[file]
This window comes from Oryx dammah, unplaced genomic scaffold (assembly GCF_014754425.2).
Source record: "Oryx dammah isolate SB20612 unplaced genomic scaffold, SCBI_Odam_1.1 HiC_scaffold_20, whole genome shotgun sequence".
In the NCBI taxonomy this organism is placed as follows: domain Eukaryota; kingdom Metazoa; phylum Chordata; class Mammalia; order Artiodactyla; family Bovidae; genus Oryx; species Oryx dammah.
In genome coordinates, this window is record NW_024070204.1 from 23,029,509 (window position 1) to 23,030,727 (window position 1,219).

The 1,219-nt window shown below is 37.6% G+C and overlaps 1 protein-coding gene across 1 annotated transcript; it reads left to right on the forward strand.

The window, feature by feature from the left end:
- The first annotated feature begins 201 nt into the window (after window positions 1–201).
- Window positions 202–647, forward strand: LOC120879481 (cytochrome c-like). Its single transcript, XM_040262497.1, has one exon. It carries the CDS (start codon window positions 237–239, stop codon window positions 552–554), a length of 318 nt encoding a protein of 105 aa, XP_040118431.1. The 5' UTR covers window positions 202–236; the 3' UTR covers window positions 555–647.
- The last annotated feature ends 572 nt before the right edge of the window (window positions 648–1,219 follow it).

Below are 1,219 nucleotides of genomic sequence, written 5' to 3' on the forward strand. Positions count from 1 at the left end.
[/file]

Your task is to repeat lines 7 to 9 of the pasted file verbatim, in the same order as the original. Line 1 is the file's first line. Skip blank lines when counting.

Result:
- The first annotated feature begins 201 nt into the window (after window positions 1–201).
- Window positions 202–647, forward strand: LOC120879481 (cytochrome c-like). Its single transcript, XM_040262497.1, has one exon. It carries the CDS (start codon window positions 237–239, stop codon window positions 552–554), a length of 318 nt encoding a protein of 105 aa, XP_040118431.1. The 5' UTR covers window positions 202–236; the 3' UTR covers window positions 555–647.
- The last annotated feature ends 572 nt before the right edge of the window (window positions 648–1,219 follow it).